Antioxidant is a catchall term for any compound that can counteract unstable molecules such as free radicals that damage DNA, cell membranes, and other parts of cells.
Your body cells naturally produce plenty of antioxidants to put on patrol. The foods you eat—and, perhaps, some of the supplements you take—are another source of antioxidant compounds. Carotenoids (such as lycopene in tomatoes and lutein in kale) and flavonoids (such as anthocyanins in blueberries, quercetin in apples and onions, and catechins in green tea) are antioxidants. The vitamins C and E and the mineral selenium also have antioxidant properties.
Why free radicals may be harmful
Free radicals are a natural byproduct of energy metabolism and are also generated by ultraviolet rays, tobacco smoke, and air pollution. They lack a full complement of electrons, which makes them unstable, so they steal electrons from other molecules, damaging those molecules in the process.
Free radicals have a well-deserved reputation for causing cellular damage. But they can be helpful, too. When immune system cells muster to fight intruders, the oxygen they use spins off an army of free radicals that destroys viruses, bacteria, and damaged body cells in an oxidative burst. Vitamin C can then disarm the free radicals.
How antioxidants may help
Antioxidants are able to neutralize marauders such as free radicals by giving up some of their own electrons. When a vitamin C or E molecule makes this sacrifice, it may allow a crucial protein, gene, or cell membrane to escape damage. This helps break a chain reaction that can affect many other cells.
It is important to recognize that the term “antioxidant” reflects a chemical property rather than a specific nutritional property. Each of the nutrients that has antioxidant properties also has numerous other aspects and should be considered individually. The context is also important—in some settings, for example, vitamin C is an antioxidant, and in others it can be a pro-oxidant.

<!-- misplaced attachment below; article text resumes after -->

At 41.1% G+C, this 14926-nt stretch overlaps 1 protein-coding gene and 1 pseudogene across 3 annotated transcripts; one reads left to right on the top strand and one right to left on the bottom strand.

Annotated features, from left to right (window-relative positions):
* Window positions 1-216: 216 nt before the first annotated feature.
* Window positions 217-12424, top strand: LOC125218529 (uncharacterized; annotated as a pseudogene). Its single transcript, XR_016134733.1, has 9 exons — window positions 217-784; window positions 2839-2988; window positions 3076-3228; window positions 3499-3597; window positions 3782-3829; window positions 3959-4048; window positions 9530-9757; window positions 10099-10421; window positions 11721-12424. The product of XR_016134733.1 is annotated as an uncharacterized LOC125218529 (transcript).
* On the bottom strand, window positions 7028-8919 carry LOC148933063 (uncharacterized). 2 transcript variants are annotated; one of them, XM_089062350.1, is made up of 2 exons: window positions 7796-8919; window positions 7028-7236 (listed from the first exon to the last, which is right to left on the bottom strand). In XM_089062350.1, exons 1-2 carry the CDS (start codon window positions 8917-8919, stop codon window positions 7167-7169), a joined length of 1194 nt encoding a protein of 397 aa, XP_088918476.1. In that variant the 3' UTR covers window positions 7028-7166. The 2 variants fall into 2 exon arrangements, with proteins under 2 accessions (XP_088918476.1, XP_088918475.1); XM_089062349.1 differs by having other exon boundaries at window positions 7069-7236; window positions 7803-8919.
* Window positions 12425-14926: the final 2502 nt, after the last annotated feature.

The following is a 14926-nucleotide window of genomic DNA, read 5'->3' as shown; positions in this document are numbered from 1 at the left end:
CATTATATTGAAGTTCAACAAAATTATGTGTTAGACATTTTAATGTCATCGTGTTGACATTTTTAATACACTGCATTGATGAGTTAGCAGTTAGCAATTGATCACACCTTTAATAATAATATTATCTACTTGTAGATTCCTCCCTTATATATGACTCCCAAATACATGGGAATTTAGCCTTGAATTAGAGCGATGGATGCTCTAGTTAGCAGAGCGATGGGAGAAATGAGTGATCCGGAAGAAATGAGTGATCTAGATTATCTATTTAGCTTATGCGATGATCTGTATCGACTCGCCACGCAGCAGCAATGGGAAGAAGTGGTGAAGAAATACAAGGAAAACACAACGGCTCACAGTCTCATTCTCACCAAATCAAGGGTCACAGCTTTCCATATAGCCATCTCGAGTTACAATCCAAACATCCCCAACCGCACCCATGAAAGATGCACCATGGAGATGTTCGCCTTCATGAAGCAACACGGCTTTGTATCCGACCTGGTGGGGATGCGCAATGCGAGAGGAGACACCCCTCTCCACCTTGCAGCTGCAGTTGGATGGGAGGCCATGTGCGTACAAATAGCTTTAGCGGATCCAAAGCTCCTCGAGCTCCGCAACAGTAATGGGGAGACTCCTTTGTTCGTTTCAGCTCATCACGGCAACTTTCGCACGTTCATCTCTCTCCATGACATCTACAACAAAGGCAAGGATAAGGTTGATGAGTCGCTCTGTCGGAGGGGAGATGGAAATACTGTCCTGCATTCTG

Sources of antioxidants
Plant foods are rich sources of antioxidants. They are most abundant in fruits and vegetables, as well as other foods including nuts, whole grains, and some meats, poultry, and fish.
Good sources of specific antioxidants include:
- allium sulfur compounds – leeks, onions and garlic
- anthocyanins – eggplant, grapes, and berries
- beta-carotene – pumpkin, mangoes, apricots, carrots, spinach, and parsley
- catechins – red wine and tea
- copper – seafood, lean meat, milk and nuts
- cryptoxanthins – red capsicum, pumpkin, and mangoes
- flavonoids – tea, green tea, citrus fruits, red wine, onion, and apples
- indoles – cruciferous vegetables such as broccoli, cabbage, and cauliflower
- isoflavonoids – soybeans, tofu, lentils, peas, and milk
- lignans – sesame seeds, bran, whole grains and vegetables
- lutein – green, leafy vegetables like spinach, and corn
- lycopene – tomatoes, pink grapefruit, and watermelon
- manganese – seafood, lean meat, milk and nuts
- polyphenols – thyme and oregano
- selenium – seafood, offal, lean meat, and whole grains
- vitamin A – liver, sweet potatoes, carrots, milk, and egg yolks
- vitamin C – oranges, blackcurrants, kiwifruit, mangoes, broccoli, spinach, capsicum, and strawberries
- vitamin E – vegetable oils (such as wheat germ oil), avocados, nuts, seeds, and whole grains
- zinc – seafood, lean meat, milk and nuts
- zoochemical – red meat, offal, and fish. Also derived from the plants that animals eat.
Words to the wise
Articles and advertisements have touted antioxidants as a way to help slow aging, fend off heart disease, improve flagging vision, and curb cancer. And laboratory studies and many large-scale observational trials (the type that query people about their eating habits and supplement use and then track their disease patterns) have noted benefits from diets rich in certain antioxidants and, in some cases, from antioxidant supplements.
But results from randomized controlled trials (in which people are assigned to take specific nutrients or a placebo) have failed to back up many of these claims. One study that pooled results from 68 randomized trials with over 230,000 participants found that people who were given vitamin E, beta carotene, and vitamin A had a higher risk of death than those who took a placebo. There appeared to be no effect from vitamin C pills and a small reduction in mortality from selenium, but further research on these nutrients is needed.
These findings suggest a little overall benefit of the antioxidants in pill form. On the other hand, many studies show that people who consume higher levels of these antioxidants in food have a lower risk of many diseases.
Hope this article is Helpful 🙂 🙂